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Contributing to a 401(k) plan is good, right? Then contributing the maximum possible to a 401(k) is even better. However, there is one small mistake we see people making that can have a surprisingly big impact over time: hitting the maximum they can contribute before the final paycheck of the year.

It may be best to illustrate the mechanics of this with an example. Consider someone making $125,000 per year, paid out as $5,208 gross twice per month. If that person decides to save 18% of his or her salary, he or she would contribute $938 every paycheck and would hit the $18,000 limit this year on paycheck number 20, leaving 4 paychecks with no 401(k) contribution.

That can feel great toward the end of the year, as there’s more in each paycheck, and just in time for Christmas!

However, employer contributions are usually in the form of matches, and unless the plan has a “true-up” provision, for any paycheck an employee is not contributing to his or her 401(k) plan, neither is the employer. In this example, the employer is matching 100% of the first 5%, which is one of a variety of ways employers match.  As a result, the employee needs to be saving at least $260 per paycheck (5% X $5,208) to receive the maximum match from the employer, which in the case of this employee would be $260.

Therefore, those 4 paychecks where the employee is not contributing will cost him or her $1,042 (4 X $260) in lost employer 401(k) contributions. Just think, giving up over a thousand dollars per year just because you got your withholding percentage a little off.

Unfortunately, though, it’s even a little bit worse than that. In the 20th paycheck, which is the final paycheck of the year this employee is contributing, the employee is only allowed to contribute $188, or he or she would go over $18,000 for the year. The problem for this paycheck is that $188 is only 3.6% of the employee’s pay, and therefore the employer also only has to contribute 3.6%, not the full 5%. So to add insult to injury, instead of not receiving $1,042 in employer matches, this employee is also forgoing just a little bit more, $73 to be precise. That brings the total lost matching dollars to $1,115 on the year.

One year of this is not the end of the world by any means, but imagine the effect of doing this year after year.  401(k) contribution limits change frequently, but for illustrative purposes let’s assume this person foregoes $1,115 every year for 10 years, and the growth rate on his or her investments over those 10 years is 6.5%. At the end of that decade, he or she would have $12,685 more invested by fixing this mistake than by letting it continue.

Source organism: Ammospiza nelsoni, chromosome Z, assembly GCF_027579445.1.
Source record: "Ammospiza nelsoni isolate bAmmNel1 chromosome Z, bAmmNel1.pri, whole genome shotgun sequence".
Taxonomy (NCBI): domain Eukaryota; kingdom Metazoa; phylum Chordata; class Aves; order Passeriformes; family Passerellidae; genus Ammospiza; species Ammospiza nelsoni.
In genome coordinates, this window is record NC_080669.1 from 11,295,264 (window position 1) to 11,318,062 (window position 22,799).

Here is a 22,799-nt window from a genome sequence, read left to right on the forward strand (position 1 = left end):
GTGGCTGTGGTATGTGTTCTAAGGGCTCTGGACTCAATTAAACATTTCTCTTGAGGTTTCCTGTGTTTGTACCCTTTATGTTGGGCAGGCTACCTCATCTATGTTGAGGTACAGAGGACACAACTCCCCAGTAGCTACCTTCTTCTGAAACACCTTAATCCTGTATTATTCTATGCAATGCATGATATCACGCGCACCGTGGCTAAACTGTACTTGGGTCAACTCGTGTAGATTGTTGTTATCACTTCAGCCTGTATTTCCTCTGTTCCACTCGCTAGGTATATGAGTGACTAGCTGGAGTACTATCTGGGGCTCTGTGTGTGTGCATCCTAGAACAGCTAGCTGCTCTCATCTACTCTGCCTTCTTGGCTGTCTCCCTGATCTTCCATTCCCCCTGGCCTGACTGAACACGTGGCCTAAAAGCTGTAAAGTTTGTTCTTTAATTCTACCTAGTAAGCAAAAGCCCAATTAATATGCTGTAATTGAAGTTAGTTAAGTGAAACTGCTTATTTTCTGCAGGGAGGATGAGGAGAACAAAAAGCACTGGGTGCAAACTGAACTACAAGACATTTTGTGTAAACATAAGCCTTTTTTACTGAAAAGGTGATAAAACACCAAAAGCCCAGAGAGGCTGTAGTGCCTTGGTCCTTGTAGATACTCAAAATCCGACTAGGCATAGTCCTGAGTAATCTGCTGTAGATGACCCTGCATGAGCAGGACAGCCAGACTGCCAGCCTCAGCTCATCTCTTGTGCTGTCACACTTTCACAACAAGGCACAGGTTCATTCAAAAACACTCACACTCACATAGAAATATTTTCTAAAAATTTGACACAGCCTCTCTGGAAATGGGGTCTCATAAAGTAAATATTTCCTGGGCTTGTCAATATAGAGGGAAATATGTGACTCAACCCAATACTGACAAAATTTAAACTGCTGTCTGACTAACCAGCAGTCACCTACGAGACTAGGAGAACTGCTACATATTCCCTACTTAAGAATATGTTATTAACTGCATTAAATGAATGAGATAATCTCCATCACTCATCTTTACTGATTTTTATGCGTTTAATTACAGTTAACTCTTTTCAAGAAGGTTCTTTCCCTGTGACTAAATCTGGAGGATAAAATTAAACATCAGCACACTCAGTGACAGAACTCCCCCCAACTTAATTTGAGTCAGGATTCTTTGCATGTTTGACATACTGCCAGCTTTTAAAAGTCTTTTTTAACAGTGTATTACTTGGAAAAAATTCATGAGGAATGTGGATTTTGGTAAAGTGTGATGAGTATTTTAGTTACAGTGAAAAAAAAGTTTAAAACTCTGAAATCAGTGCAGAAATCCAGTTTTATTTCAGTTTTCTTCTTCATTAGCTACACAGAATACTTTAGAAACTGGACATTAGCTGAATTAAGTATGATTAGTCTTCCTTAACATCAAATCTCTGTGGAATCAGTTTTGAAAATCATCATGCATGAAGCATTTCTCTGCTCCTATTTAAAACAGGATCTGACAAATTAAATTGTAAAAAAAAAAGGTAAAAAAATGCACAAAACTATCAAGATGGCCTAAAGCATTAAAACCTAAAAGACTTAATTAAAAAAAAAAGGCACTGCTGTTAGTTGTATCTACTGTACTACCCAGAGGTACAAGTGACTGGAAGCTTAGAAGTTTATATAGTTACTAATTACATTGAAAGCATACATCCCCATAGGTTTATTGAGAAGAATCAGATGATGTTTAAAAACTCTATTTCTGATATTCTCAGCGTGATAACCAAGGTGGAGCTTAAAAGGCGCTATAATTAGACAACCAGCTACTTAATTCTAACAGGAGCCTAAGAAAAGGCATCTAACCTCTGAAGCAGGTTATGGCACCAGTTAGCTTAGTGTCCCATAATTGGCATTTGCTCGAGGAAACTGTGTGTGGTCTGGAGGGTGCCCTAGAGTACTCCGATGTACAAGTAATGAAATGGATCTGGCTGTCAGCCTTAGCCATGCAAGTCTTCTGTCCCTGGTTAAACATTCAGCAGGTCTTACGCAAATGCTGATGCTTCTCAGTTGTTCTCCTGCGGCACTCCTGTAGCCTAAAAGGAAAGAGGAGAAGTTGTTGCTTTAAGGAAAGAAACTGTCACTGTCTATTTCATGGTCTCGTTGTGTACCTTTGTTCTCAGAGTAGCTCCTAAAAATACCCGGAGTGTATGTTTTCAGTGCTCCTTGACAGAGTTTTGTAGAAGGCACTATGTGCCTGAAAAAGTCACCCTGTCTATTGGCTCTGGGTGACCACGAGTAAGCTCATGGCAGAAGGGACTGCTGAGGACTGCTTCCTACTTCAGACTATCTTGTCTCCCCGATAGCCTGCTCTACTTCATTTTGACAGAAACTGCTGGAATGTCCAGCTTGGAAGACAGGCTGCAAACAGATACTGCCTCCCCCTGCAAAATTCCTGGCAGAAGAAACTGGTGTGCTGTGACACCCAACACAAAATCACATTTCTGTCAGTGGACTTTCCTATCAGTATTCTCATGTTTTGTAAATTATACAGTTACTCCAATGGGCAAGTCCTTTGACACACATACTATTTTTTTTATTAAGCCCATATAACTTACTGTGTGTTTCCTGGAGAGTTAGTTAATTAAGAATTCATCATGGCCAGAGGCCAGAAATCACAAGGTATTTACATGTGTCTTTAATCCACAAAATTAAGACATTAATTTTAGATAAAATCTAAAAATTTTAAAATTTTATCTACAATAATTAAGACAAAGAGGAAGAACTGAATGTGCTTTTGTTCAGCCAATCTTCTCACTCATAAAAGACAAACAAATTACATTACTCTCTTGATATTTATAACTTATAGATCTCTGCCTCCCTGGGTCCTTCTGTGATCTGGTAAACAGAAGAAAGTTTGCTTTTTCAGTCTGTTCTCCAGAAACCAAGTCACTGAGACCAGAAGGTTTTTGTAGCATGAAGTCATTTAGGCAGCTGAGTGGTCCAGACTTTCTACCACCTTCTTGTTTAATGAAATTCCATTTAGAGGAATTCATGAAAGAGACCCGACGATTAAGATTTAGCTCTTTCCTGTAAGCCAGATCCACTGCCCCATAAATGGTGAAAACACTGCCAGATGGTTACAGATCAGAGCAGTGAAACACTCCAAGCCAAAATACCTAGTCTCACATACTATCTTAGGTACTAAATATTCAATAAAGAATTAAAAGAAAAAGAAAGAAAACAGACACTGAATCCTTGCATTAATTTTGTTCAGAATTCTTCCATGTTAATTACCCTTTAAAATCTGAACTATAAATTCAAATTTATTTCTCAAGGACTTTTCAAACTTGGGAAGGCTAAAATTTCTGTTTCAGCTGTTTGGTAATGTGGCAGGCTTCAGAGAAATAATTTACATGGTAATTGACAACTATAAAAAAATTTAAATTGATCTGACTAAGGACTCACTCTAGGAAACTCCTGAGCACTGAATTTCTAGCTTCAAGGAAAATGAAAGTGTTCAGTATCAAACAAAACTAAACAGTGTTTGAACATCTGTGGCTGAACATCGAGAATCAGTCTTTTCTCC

If the mistake ended at this point, because either the employee caught it or retired, the effects would still keep growing over time.  Carrying that extra $12,685 forward over a variety of timeframes at that same 6.5% results in:

As you can see, that “little” mistake keeps compounding to the point where 30 years in, it would be nearly a $45,000 mistake, and 40 years in nearly an $84,000 mistake!

To prevent making this little mistake that could grow into a much bigger one:

Check with your employer if your 401(k) plan has a “true-up” provision. If it does, then you can rest assured you’ll get the full match on all of your contributions as though they were spread out over every paycheck throughout the year. If there isn’t one, then read on.

• Make sure you are withholding a percentage that will result in your contributing every single paycheck.

• To figure out the percentage you need to save to hit the max, just divide the yearly max by your salary. In the example above, that would be 14.4% ($18,000 / $125,000).

• If you have annual bonuses or commissions that also contribute to your 401(k) savings, it will be trickier. You will have to keep an eye on how much you’ve saved toward the max as you go.

• If your employer only allows you to save in whole percentages, as opposed to the 14.4% above, we recommend you round up to start, and then downshift to a lower percentage later in the year. In this case, the employee would start by saving 15%, and then switch to 14% on the 10th paycheck, which would be his or her second paycheck in May.

• Always remember: on your final paycheck, you must save at least as much of your pay as will allow you to get the maximum employer match. In this case, the employee needs to save at least 5% to get the full 5% employer matching contribution.

All things being equal, contributing to a 401(k) plan is an important way for an employee to save for his or her retirement. To get that maximum employer match in any year you intend to save the maximum, you’ll have to do a little work, but we believe this little amount of work is worth $45,000 more dollars 30 years down the road. If this type of calculation is not your strong suit, then please ask us for help.